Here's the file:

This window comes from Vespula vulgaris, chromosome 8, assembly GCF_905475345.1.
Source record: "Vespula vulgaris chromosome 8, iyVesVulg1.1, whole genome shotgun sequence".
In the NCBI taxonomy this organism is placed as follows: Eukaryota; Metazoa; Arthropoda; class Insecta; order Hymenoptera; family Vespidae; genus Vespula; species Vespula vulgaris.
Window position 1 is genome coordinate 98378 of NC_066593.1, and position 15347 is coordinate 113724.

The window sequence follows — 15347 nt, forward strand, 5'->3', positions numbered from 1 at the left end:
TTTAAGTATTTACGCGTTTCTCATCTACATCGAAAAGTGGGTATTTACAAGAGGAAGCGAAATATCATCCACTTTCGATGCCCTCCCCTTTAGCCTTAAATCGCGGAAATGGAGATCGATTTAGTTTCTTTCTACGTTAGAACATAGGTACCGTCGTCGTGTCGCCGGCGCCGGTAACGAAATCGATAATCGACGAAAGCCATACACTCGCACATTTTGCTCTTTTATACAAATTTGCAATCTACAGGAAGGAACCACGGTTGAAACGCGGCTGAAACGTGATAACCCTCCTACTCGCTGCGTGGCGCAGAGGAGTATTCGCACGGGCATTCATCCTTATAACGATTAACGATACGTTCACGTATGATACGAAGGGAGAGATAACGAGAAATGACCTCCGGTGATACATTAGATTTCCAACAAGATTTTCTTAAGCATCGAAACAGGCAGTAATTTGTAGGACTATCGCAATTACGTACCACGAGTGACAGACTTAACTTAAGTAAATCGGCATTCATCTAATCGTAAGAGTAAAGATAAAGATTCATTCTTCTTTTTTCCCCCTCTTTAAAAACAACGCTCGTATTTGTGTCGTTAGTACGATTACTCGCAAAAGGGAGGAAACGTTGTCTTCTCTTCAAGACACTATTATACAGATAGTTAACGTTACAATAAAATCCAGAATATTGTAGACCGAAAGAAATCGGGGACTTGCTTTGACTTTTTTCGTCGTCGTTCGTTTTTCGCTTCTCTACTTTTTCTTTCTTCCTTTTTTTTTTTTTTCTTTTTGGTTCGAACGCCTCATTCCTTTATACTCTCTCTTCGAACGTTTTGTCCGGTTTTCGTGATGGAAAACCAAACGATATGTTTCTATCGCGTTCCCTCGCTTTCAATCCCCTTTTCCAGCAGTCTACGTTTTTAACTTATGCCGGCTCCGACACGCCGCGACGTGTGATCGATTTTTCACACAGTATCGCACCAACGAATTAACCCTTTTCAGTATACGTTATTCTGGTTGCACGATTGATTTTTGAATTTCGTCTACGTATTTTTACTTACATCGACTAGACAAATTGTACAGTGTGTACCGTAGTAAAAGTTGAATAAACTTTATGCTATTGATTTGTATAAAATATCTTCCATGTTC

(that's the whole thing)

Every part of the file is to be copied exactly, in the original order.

This window comes from Vespula vulgaris, chromosome 8, assembly GCF_905475345.1.
Source record: "Vespula vulgaris chromosome 8, iyVesVulg1.1, whole genome shotgun sequence".
In the NCBI taxonomy this organism is placed as follows: Eukaryota; Metazoa; Arthropoda; class Insecta; order Hymenoptera; family Vespidae; genus Vespula; species Vespula vulgaris.
Window position 1 is genome coordinate 98378 of NC_066593.1, and position 15347 is coordinate 113724.

The window sequence follows — 15347 nt, forward strand, 5'->3', positions numbered from 1 at the left end:
TTTAAGTATTTACGCGTTTCTCATCTACATCGAAAAGTGGGTATTTACAAGAGGAAGCGAAATATCATCCACTTTCGATGCCCTCCCCTTTAGCCTTAAATCGCGGAAATGGAGATCGATTTAGTTTCTTTCTACGTTAGAACATAGGTACCGTCGTCGTGTCGCCGGCGCCGGTAACGAAATCGATAATCGACGAAAGCCATACACTCGCACATTTTGCTCTTTTATACAAATTTGCAATCTACAGGAAGGAACCACGGTTGAAACGCGGCTGAAACGTGATAACCCTCCTACTCGCTGCGTGGCGCAGAGGAGTATTCGCACGGGCATTCATCCTTATAACGATTAACGATACGTTCACGTATGATACGAAGGGAGAGATAACGAGAAATGACCTCCGGTGATACATTAGATTTCCAACAAGATTTTCTTAAGCATCGAAACAGGCAGTAATTTGTAGGACTATCGCAATTACGTACCACGAGTGACAGACTTAACTTAAGTAAATCGGCATTCATCTAATCGTAAGAGTAAAGATAAAGATTCATTCTTCTTTTTTCCCCCTCTTTAAAAACAACGCTCGTATTTGTGTCGTTAGTACGATTACTCGCAAAAGGGAGGAAACGTTGTCTTCTCTTCAAGACACTATTATACAGATAGTTAACGTTACAATAAAATCCAGAATATTGTAGACCGAAAGAAATCGGGGACTTGCTTTGACTTTTTTCGTCGTCGTTCGTTTTTCGCTTCTCTACTTTTTCTTTCTTCCTTTTTTTTTTTTTTCTTTTTGGTTCGAACGCCTCATTCCTTTATACTCTCTCTTCGAACGTTTTGTCCGGTTTTCGTGATGGAAAACCAAACGATATGTTTCTATCGCGTTCCCTCGCTTTCAATCCCCTTTTCCAGCAGTCTACGTTTTTAACTTATGCCGGCTCCGACACGCCGCGACGTGTGATCGATTTTTCACACAGTATCGCACCAACGAATTAACCCTTTTCAGTATACGTTATTCTGGTTGCACGATTGATTTTTGAATTTCGTCTACGTATTTTTACTTACATCGACTAGACAAATTGTACAGTGTGTACCGTAGTAAAAGTTGAATAAACTTTATGCTATTGATTTGTATAAAATATCTTCCATGTTC